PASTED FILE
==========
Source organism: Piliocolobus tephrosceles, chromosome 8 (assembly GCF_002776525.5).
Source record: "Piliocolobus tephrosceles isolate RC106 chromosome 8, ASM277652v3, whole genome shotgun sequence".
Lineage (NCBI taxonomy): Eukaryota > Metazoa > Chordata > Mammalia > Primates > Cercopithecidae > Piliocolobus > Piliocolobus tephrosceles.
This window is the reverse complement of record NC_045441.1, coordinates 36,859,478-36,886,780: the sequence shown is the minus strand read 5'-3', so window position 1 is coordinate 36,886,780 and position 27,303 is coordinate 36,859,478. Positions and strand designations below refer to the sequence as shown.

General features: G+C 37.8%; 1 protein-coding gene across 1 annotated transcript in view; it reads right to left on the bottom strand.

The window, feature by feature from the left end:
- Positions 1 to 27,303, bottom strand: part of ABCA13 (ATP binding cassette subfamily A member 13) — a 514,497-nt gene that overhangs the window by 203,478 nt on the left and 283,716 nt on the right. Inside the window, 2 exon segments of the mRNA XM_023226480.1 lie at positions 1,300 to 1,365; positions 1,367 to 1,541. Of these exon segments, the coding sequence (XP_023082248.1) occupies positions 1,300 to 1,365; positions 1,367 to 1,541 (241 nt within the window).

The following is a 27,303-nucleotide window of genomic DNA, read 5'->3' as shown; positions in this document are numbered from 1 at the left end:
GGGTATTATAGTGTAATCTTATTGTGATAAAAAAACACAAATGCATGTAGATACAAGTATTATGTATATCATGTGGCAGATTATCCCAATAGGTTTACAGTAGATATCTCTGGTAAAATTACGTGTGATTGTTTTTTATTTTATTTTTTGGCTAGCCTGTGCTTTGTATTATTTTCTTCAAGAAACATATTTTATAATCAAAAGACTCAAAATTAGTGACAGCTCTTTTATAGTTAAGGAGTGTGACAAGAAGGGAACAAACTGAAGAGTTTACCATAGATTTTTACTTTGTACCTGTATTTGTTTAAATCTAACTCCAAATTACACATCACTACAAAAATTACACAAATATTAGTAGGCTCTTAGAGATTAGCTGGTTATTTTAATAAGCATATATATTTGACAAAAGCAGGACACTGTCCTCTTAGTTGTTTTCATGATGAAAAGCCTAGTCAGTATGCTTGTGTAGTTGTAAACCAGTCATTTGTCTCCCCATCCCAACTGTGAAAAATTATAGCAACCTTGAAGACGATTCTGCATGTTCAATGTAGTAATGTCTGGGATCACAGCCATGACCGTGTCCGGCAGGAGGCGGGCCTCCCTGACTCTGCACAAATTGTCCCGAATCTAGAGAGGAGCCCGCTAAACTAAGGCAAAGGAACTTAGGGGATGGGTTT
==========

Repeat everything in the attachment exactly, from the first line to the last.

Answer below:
Source organism: Piliocolobus tephrosceles, chromosome 8 (assembly GCF_002776525.5).
Source record: "Piliocolobus tephrosceles isolate RC106 chromosome 8, ASM277652v3, whole genome shotgun sequence".
Lineage (NCBI taxonomy): Eukaryota > Metazoa > Chordata > Mammalia > Primates > Cercopithecidae > Piliocolobus > Piliocolobus tephrosceles.
This window is the reverse complement of record NC_045441.1, coordinates 36,859,478-36,886,780: the sequence shown is the minus strand read 5'-3', so window position 1 is coordinate 36,886,780 and position 27,303 is coordinate 36,859,478. Positions and strand designations below refer to the sequence as shown.

General features: G+C 37.8%; 1 protein-coding gene across 1 annotated transcript in view; it reads right to left on the bottom strand.

The window, feature by feature from the left end:
- Positions 1 to 27,303, bottom strand: part of ABCA13 (ATP binding cassette subfamily A member 13) — a 514,497-nt gene that overhangs the window by 203,478 nt on the left and 283,716 nt on the right. Inside the window, 2 exon segments of the mRNA XM_023226480.1 lie at positions 1,300 to 1,365; positions 1,367 to 1,541. Of these exon segments, the coding sequence (XP_023082248.1) occupies positions 1,300 to 1,365; positions 1,367 to 1,541 (241 nt within the window).

The following is a 27,303-nucleotide window of genomic DNA, read 5'->3' as shown; positions in this document are numbered from 1 at the left end:
GGGTATTATAGTGTAATCTTATTGTGATAAAAAAACACAAATGCATGTAGATACAAGTATTATGTATATCATGTGGCAGATTATCCCAATAGGTTTACAGTAGATATCTCTGGTAAAATTACGTGTGATTGTTTTTTATTTTATTTTTTGGCTAGCCTGTGCTTTGTATTATTTTCTTCAAGAAACATATTTTATAATCAAAAGACTCAAAATTAGTGACAGCTCTTTTATAGTTAAGGAGTGTGACAAGAAGGGAACAAACTGAAGAGTTTACCATAGATTTTTACTTTGTACCTGTATTTGTTTAAATCTAACTCCAAATTACACATCACTACAAAAATTACACAAATATTAGTAGGCTCTTAGAGATTAGCTGGTTATTTTAATAAGCATATATATTTGACAAAAGCAGGACACTGTCCTCTTAGTTGTTTTCATGATGAAAAGCCTAGTCAGTATGCTTGTGTAGTTGTAAACCAGTCATTTGTCTCCCCATCCCAACTGTGAAAAATTATAGCAACCTTGAAGACGATTCTGCATGTTCAATGTAGTAATGTCTGGGATCACAGCCATGACCGTGTCCGGCAGGAGGCGGGCCTCCCTGACTCTGCACAAATTGTCCCGAATCTAGAGAGGAGCCCGCTAAACTAAGGCAAAGGAACTTAGGGGATGGGTTT